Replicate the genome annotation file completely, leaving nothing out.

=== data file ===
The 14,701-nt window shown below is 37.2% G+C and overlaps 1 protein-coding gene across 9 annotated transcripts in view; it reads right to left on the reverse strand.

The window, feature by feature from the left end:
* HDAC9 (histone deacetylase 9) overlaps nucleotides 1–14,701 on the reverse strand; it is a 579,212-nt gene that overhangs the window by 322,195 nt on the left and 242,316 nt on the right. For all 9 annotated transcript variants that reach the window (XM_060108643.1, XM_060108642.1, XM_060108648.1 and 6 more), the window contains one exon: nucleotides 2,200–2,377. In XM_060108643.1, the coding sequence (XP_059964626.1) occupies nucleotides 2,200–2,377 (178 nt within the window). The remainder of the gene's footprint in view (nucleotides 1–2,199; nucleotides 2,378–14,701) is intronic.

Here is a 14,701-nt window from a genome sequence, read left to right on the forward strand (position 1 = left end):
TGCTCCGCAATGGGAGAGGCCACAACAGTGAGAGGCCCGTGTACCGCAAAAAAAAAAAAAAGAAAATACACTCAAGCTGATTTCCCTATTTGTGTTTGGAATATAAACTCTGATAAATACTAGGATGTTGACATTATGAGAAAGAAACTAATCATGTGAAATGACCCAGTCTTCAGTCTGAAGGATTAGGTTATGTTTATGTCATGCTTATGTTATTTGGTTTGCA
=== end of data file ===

The 14,701-nt window shown below is 37.2% G+C and overlaps 1 protein-coding gene across 9 annotated transcripts in view; it reads right to left on the reverse strand.

The window, feature by feature from the left end:
* HDAC9 (histone deacetylase 9) overlaps nucleotides 1–14,701 on the reverse strand; it is a 579,212-nt gene that overhangs the window by 322,195 nt on the left and 242,316 nt on the right. For all 9 annotated transcript variants that reach the window (XM_060108643.1, XM_060108642.1, XM_060108648.1 and 6 more), the window contains one exon: nucleotides 2,200–2,377. In XM_060108643.1, the coding sequence (XP_059964626.1) occupies nucleotides 2,200–2,377 (178 nt within the window). The remainder of the gene's footprint in view (nucleotides 1–2,199; nucleotides 2,378–14,701) is intronic.

Here is a 14,701-nt window from a genome sequence, read left to right on the forward strand (position 1 = left end):
TGCTCCGCAATGGGAGAGGCCACAACAGTGAGAGGCCCGTGTACCGCAAAAAAAAAAAAAAGAAAATACACTCAAGCTGATTTCCCTATTTGTGTTTGGAATATAAACTCTGATAAATACTAGGATGTTGACATTATGAGAAAGAAACTAATCATGTGAAATGACCCAGTCTTCAGTCTGAAGGATTAGGTTATGTTTATGTCATGCTTATGTTATTTGGTTTGCA